Nevertheless, EU-Mercosur negotiations may prompt the U.S. to renew talks to create a Free Trade Area of the Americas, creating a hemispheric free trade zone. Thus, a budding relationship between the EU and Mercosur sends a clear message that Europe could pose real competition for the U.S. in South America.

Franchising in Brazil

Brazil’s economy, the largest in South America, is rapidly expanding its presence in world markets. And franchising is becoming big business. With strong annual sales, the Brazilian franchise industry reached about $11.5 billion in 1997. Currently, two-thirds of the foreign franchises (66 companies) are headquartered in the United States.

The best franchising prospects include training courses, construction, and personal fitness. Other major non-franchise imports include crude oil, capital goods, chemical products, foodstuffs, and coal.

Argentine Privatization under Way

Argentina recently completed one of the world’s most ambitious airport privatization programs. And between 1999 and 2004, investment in airport infrastructure is expected to exceed $1.7 billion. Consequently, airport ground support equipment is anticipated to become a prime U.S. export to Argentina over the next decade. Other major projected imports from the U.S. include vehicles and parts, chemicals, telecommunications equipment, and plastics.

Calling Paraguay

Paraguay’s economy is largely service oriented. The need for improved communications has resulted in a significant demand for telephone and computer equipment. And the need for better transportation has brought about investment in road construction.

The country also has a large underground market, which involves thousands of micro-enterprises and urban street vendors, as well as the re-export of imported consumer goods and office equipment to Brazil and Argentina.

Geriatric Equipment for Uruguay

Uruguay’s proportionally large elderly population should be an attractive market for geriatric equipment and services in the near future.

Other favorable prospects for U.S. exporters include chemicals, manufactured goods, machinery, transport equipment, food processing equipment, and computer hardware and software.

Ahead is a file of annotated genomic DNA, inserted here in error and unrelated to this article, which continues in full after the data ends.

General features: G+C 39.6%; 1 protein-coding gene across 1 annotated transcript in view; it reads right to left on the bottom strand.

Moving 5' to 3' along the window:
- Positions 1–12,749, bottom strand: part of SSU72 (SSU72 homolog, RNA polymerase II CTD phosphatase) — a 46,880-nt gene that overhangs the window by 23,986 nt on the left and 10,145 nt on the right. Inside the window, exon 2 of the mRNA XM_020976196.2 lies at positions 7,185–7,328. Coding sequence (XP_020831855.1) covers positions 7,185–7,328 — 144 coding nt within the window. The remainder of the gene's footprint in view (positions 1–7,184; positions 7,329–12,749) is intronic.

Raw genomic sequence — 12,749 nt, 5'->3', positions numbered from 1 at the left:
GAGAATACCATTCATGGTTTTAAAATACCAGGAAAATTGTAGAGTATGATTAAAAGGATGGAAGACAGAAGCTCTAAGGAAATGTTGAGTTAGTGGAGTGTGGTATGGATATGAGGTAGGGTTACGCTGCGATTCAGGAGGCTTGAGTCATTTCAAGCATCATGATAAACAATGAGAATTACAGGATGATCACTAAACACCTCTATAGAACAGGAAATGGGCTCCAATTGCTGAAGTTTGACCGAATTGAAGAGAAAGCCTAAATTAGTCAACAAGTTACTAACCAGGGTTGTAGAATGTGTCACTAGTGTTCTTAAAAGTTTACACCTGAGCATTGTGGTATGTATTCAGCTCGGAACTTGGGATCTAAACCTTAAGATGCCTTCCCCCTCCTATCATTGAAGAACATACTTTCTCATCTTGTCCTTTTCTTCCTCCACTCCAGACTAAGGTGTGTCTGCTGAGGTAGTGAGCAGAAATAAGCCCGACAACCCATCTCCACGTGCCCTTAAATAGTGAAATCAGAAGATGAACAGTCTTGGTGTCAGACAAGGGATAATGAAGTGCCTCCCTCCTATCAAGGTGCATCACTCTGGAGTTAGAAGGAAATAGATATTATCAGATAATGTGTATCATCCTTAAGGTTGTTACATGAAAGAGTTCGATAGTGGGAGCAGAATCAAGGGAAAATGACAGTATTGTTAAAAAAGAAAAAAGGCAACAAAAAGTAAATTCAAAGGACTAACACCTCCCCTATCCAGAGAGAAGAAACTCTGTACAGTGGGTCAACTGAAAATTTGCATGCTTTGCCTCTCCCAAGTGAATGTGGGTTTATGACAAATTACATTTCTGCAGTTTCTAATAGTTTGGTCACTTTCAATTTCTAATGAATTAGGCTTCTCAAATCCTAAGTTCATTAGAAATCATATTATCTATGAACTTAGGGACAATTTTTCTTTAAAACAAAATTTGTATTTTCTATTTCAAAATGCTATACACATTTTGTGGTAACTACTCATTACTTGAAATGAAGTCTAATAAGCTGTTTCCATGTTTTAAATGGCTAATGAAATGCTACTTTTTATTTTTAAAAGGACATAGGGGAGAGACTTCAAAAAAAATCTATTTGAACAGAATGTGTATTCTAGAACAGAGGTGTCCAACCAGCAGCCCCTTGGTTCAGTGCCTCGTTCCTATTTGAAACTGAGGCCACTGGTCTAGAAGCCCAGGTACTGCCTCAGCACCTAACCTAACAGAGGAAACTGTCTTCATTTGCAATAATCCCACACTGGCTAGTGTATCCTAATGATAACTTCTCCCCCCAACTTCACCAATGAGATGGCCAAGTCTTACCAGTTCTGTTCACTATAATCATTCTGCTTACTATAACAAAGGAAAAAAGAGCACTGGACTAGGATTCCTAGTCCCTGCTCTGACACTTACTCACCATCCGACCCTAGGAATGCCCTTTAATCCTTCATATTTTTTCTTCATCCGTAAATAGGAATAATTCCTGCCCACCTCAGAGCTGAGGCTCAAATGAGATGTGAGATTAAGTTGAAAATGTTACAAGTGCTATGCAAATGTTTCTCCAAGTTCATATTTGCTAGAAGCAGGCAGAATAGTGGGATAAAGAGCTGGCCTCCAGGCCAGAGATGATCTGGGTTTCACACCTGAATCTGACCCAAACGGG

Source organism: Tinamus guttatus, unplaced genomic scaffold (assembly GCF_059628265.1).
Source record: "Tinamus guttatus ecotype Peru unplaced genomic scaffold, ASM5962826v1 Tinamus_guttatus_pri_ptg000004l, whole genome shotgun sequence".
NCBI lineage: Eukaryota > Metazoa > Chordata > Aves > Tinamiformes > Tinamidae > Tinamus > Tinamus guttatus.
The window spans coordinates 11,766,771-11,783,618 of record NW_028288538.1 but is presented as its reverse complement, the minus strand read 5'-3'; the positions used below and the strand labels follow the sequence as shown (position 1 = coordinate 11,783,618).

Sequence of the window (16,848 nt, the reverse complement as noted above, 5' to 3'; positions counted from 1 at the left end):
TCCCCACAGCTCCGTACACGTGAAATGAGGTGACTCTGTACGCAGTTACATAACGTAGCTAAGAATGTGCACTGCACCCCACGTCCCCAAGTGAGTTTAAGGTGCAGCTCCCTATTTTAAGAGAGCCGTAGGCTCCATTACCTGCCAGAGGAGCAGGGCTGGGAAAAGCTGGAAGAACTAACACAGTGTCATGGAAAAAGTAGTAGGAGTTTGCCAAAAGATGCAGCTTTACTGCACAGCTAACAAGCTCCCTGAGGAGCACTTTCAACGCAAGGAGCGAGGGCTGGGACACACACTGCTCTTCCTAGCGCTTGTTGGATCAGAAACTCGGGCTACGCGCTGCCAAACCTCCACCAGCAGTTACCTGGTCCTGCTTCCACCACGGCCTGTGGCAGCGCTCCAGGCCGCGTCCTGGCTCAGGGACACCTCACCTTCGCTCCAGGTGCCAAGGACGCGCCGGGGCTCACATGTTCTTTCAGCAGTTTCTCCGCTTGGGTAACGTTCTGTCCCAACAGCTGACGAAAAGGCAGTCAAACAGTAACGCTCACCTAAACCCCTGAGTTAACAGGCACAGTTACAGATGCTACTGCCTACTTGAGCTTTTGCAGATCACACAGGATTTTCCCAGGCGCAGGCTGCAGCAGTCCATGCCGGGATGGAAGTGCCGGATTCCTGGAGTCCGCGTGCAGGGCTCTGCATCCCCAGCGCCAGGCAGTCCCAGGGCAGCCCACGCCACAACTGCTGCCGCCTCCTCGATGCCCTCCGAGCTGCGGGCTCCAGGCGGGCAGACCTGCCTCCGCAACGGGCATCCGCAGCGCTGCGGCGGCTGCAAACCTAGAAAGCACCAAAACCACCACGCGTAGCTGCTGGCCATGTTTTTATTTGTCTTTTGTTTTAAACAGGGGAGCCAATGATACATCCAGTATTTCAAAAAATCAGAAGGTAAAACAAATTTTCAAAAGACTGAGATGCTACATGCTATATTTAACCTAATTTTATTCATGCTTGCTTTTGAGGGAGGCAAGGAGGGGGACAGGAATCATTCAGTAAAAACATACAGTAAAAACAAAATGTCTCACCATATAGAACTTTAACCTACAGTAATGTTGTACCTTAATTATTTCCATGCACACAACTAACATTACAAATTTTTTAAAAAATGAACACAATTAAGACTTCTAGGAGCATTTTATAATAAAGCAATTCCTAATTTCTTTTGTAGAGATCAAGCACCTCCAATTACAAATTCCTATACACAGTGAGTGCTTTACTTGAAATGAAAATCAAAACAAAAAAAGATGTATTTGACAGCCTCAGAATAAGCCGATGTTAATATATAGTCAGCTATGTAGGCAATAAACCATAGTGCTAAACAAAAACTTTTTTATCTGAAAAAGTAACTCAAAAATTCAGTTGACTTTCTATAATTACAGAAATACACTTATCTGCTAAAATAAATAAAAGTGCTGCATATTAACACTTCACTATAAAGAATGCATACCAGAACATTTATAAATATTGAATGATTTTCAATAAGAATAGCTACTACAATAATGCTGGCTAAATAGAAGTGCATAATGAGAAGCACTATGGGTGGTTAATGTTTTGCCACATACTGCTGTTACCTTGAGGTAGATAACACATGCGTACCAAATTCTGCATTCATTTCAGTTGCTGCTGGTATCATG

Positive Economic Growth Ahead

With a population of more than 200 million people, a growing middle class, and positive economic growth predicted in 2000, trade among members of Mercosur and with the United States is anticipated to increase, offering U.S. exporters greater opportunities.

This article appeared in October 1999. (BA)
Topic: World
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China offers U.S. companies an expanding export market for high value-added goods, such as aircraft and computers. In turn, China typically provides U.S. importers with inexpensive, lower technology goods that often displace other Asian exports to the United States.

As bilateral trade expands, the annual review process of whether or not to grant China Normal Trade Relations (NTR), formerly called Most Favored Nation (MFN) trade status, has made planning difficult for U.S. companies. And whether or not China is admitted into the World Trade Organization (WTO) could significantly impact your business.

The Impact of Normal Trade Relations

On July 27, Congress, again, voted to extend NTR to China. When a country has this status, its products enter the United States at a normal duty rate. Without NTR, goods are assessed duty rates exceeding 50%, making them noncompetitive here.

Under the U.S.’ Jackson-Vanik amendment to the Trade Act of 1974, a measure originally directed against the former Soviet Union, NTR may not be granted to any non-market economy determined by the President to restrict free emigration. Today, the U.S. does not grant NTR to Afghanistan, Cuba, Laos, North Korea, Serbia/Montenegro, and Vietnam.

The Annual NTR Debate

The denial of NTR for China would result in the U.S. imposing such high tariffs on Chinese goods that trade likely would be severed. In retaliation, China would probably curtail imports of U.S. goods.

Trade analysts believe this would not curb the U.S. trade deficit. Instead, the import gap quickly would be filled by other Asian suppliers. Additionally, denying China NTR could lead to deteriorated U.S.-Chinese relations, fostering an environment of alienation and suspicion. Any future U.S.-Chinese cooperation on sensitive issues, such as human rights, environmental and intellectual property protection, nuclear proliferation, China’s currency stability, and India-Pakistan tensions, would be unlikely.

What China’s WTO Membership May Mean

If China is admitted to the WTO, it will receive permanent NTR status from the U.S. Consequently, the annual review process will cease. But the real benefits of China’s WTO membership include greatly improved access to Chinese markets for U.S. and other WTO member goods, services and investment. Plus, China must also adhere to WTO rules.